For those who think of localism as a basic tenet of green design, consider this: three firms—the Gil Studio, of Brooklyn; Bill Butt, of Staten Island; and Mel Greenland, of Manhattan—restored the 66 stained-glass windows and the multipane Rose Window in the 1887 Eldridge Street Synagogue, on the Lower East Side of Manhattan. Aurora Lampworks, a historic lighting and replication company in Williamsburg, Brooklyn, with about a dozen local employees, worked on the 237 intricately detailed brass fixtures and the 75-bulb chandelier, originally designed for gas and converted to electricity in 1907. EverGreene Painting Studios, based in Manhattan, used about 45 of their artisans to conserve and restore the exquisitely detailed interior paint work. M. Fine Lumber, also of Brooklyn, supplied salvaged timbers from demolished buildings needed for missing or rotted elements of the structural system. And that’s merely a sample. Nearly all of the workers came out of the city’s five boroughs.
The significance of this magnificent restoration has multiple layers. This was the first synagogue built as a synagogue by the Eastern European Orthodox immigrants of the Ellis Island generation. With the completion of the project, it is now home to both a small congregation (which never missed a Sabbath in 120 years) and the Museum at Eldridge Street, the nonsectarian organization that oversaw the restoration and is currently developing the building as a tourist and educational site.
The synagogue is one of the largest independent restorations of a historic landmark in New York City, but it’s more than that: this $20 million, 21-year effort, initiated by a group of intrepid New Yorkers (including this author), underscores important aspects of historic preservation that remain undervalued and unrecognized. Restoring landmarks and renovating existing buildings provide all of the economic benefits inherent to localism; these strategies are also far more sustainable (in the truest sense) than most new construction. As architect Carl Elefante has said, “The greenest building is one that is already built.”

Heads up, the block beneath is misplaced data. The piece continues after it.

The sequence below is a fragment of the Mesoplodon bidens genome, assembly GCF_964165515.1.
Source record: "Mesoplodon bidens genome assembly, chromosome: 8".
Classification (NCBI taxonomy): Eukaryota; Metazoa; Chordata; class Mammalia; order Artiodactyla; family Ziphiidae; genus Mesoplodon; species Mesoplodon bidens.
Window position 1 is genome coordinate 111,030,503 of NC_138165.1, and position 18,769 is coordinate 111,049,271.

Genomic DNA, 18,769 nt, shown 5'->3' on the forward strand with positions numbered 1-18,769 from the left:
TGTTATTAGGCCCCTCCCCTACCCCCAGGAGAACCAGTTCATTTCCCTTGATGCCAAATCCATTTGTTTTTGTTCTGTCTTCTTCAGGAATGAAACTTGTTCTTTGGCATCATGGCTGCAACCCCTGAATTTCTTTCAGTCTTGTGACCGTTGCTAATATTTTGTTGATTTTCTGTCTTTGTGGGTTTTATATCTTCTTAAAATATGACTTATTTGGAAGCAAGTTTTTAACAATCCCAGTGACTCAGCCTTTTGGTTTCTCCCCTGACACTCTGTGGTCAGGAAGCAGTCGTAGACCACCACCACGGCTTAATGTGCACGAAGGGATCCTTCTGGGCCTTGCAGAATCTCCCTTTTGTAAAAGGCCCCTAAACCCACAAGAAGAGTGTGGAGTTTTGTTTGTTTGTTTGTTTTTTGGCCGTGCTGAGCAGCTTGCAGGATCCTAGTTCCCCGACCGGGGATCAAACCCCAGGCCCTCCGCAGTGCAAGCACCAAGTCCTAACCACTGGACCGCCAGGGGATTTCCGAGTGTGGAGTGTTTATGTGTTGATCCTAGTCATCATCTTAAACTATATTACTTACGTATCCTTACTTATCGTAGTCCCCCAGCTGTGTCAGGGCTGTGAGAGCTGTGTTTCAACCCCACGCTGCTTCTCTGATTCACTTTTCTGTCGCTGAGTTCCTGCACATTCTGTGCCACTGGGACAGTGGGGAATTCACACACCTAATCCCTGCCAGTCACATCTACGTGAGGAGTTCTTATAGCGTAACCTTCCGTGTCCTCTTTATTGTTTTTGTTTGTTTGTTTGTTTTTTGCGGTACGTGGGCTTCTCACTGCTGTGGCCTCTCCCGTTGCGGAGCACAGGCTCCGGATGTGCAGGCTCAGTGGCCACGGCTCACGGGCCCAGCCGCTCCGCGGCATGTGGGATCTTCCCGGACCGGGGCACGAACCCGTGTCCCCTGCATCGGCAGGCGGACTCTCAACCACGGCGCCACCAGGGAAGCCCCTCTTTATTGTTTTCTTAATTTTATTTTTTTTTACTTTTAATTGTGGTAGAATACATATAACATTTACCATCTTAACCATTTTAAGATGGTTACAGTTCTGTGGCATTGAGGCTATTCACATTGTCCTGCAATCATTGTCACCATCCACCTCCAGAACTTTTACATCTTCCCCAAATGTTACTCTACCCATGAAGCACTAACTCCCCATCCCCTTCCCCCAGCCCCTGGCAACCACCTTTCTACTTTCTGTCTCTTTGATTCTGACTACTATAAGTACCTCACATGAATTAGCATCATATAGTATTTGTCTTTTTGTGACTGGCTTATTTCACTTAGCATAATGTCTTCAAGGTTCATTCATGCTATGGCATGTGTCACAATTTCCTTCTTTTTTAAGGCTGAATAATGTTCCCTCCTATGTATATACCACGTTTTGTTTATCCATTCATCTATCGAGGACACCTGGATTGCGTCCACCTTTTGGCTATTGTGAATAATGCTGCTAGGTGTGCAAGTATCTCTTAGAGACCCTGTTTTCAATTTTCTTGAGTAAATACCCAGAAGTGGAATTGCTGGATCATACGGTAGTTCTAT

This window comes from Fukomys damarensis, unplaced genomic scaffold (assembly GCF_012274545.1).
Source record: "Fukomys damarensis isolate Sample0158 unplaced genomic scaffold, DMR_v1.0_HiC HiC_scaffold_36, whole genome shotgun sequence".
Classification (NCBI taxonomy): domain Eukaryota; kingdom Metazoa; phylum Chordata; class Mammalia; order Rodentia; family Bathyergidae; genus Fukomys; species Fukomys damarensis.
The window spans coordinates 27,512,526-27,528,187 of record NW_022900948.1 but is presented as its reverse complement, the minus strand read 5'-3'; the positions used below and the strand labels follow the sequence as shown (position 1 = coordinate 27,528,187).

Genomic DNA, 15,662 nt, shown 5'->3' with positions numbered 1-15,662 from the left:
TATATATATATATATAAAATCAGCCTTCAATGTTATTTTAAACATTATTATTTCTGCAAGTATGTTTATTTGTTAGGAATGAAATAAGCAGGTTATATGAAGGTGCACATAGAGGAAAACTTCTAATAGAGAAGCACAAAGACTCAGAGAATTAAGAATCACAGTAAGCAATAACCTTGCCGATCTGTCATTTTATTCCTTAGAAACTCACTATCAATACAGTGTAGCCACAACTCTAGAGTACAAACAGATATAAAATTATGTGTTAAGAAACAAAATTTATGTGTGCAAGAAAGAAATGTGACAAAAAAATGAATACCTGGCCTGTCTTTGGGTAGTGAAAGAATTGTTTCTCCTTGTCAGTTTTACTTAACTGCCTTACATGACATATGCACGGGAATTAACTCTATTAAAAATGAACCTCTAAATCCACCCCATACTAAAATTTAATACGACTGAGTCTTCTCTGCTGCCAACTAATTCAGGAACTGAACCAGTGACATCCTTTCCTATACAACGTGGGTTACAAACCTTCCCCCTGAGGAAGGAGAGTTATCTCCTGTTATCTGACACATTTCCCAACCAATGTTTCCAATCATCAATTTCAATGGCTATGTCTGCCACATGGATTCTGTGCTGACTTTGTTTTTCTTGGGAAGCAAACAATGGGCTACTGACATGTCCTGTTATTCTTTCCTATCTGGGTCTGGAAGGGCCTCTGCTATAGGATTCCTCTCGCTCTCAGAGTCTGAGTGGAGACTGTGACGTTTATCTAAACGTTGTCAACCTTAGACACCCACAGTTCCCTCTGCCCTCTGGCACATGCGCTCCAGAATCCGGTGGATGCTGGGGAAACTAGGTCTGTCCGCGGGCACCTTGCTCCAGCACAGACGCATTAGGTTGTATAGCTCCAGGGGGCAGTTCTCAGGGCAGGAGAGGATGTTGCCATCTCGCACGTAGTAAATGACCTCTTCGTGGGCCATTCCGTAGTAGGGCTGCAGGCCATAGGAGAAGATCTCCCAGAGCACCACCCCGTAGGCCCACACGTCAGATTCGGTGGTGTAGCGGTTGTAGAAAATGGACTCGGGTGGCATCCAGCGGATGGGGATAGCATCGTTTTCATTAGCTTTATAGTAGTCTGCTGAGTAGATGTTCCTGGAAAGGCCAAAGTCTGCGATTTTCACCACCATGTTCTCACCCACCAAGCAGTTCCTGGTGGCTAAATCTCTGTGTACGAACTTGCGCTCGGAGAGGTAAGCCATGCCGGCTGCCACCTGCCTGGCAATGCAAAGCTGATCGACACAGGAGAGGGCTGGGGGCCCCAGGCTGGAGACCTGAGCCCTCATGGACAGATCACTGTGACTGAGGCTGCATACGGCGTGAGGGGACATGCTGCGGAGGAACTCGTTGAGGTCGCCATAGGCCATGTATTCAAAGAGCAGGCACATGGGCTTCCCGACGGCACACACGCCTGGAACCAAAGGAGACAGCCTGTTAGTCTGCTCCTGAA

Architects Jill Gotthelf—who stuck with the job for 18 years, regardless of funding—and Walter Sedovic, who joined her seven years ago, are practitioners of what might now be called “green restoration.” Under their skillful direction, the synagogue’s attic insulation, for instance, is made from recycled blue jeans; the bathroom-stall partitions are recycled plastic milk jugs; and the lobby countertop is recycled glass, produced by Ice Stone, the Brooklyn Navy Yard–based cradle-to-cradle recycling company. Virtually every material element found in the original building remains, a goal from the start of this effort in 1986, when water was pouring through the roof and pigeons nested in the ceiling. Elements that couldn’t be restored were replaced in kind with recycled material when possible.
“Most of the money in preservation goes into labor and into the pockets of the contractors rather than materials,” Gotthelf says. “In new construction the labor is less expensive, and the money is in materials and in the walls. Preservation keeps materials out of landfills, and it has spawned a lucrative local salvage market.”
Despite the obvious local benefits associated with the synagogue restoration, many of the firms involved say their ability to stay in business is threatened by recent zoning changes and intense real estate speculation, which has shrunk both the supply of industrial space and housing opportunities for the skilled workforce these companies depend on. Dawn Ladd, who moved her lighting company from New Haven, Connecticut, to Brooklyn 18 years ago, says that “after a three- to four-year breathing spell, the big up-zoning of Williamsburg is weakening the web of different shops we work with and support. In one efficient local trip, I could go from the metal spinner to the lacquer finisher with a stop at my supplier.” So far, at least five firms she worked with have been priced out and left town.